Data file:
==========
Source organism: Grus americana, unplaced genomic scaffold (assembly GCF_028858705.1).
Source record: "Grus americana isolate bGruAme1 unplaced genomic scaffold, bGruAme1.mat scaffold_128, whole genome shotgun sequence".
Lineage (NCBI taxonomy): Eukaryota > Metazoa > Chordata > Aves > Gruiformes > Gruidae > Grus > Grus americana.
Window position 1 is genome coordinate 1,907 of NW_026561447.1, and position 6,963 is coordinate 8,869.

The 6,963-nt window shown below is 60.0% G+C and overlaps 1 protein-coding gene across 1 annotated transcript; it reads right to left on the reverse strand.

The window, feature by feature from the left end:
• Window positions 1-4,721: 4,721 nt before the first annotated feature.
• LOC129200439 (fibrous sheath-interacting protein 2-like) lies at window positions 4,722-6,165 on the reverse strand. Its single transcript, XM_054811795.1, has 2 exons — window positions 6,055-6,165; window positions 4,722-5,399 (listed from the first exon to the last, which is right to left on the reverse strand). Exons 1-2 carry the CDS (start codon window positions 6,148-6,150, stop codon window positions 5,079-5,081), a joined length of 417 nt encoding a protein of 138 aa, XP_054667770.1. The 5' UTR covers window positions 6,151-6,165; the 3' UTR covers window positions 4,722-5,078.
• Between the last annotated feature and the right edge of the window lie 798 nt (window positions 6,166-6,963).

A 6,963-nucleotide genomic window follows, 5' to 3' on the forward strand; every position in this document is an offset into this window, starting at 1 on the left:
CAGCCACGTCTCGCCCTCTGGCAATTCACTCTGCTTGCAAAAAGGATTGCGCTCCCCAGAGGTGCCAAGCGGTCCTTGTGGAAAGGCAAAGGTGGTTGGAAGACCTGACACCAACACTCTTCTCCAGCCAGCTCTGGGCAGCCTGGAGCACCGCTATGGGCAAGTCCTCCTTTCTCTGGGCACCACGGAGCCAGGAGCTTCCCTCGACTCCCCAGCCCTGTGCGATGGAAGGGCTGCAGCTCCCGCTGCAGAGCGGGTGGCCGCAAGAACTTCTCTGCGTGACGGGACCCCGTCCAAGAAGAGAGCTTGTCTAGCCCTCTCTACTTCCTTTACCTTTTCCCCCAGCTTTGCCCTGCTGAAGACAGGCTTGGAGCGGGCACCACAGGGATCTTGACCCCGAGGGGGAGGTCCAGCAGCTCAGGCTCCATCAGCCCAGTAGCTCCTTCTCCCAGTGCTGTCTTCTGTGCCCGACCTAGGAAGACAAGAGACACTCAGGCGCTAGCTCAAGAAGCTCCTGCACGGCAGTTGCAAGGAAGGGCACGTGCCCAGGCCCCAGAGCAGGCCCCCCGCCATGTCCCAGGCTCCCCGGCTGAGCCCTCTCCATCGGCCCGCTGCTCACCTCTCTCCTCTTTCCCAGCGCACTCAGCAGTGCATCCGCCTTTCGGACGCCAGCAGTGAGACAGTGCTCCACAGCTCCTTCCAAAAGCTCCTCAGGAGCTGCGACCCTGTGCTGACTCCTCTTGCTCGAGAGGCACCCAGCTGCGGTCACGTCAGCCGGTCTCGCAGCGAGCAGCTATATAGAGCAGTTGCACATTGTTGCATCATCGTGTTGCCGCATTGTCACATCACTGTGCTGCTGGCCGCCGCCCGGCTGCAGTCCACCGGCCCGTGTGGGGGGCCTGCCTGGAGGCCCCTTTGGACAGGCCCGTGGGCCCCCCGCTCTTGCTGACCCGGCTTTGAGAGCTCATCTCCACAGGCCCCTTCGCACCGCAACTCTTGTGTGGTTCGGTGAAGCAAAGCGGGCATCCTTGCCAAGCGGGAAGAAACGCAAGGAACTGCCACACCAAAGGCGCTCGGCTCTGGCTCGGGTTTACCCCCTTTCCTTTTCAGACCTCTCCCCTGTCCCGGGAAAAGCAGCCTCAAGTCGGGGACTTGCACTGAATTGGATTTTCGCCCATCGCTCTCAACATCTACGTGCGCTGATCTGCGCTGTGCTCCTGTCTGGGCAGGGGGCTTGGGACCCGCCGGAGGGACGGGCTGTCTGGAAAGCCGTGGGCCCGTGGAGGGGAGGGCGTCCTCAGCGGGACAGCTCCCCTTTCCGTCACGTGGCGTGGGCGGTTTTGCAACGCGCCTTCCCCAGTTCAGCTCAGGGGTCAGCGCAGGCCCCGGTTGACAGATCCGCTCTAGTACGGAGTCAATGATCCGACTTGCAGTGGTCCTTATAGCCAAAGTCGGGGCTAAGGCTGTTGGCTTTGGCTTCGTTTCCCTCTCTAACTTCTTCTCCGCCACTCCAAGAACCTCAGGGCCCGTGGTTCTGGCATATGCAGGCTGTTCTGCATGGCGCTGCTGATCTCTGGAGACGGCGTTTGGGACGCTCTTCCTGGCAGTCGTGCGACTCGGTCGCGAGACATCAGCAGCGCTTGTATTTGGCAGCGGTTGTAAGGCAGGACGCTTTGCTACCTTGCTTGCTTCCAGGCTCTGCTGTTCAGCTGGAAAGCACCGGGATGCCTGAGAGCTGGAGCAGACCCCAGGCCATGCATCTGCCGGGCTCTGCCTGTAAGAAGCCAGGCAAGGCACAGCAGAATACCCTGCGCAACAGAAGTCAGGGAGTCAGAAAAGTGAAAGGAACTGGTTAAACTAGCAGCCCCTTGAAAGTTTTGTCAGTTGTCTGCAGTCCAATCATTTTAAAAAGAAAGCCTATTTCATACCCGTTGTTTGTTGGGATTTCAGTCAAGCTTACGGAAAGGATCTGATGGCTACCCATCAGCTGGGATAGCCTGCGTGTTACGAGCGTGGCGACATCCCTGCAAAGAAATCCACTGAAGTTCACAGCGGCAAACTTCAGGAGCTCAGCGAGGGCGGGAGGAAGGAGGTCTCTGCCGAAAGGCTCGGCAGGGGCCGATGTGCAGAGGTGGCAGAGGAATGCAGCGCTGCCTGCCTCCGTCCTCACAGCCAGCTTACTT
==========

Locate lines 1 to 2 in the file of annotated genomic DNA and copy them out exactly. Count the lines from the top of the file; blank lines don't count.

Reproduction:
Source organism: Grus americana, unplaced genomic scaffold (assembly GCF_028858705.1).
Source record: "Grus americana isolate bGruAme1 unplaced genomic scaffold, bGruAme1.mat scaffold_128, whole genome shotgun sequence".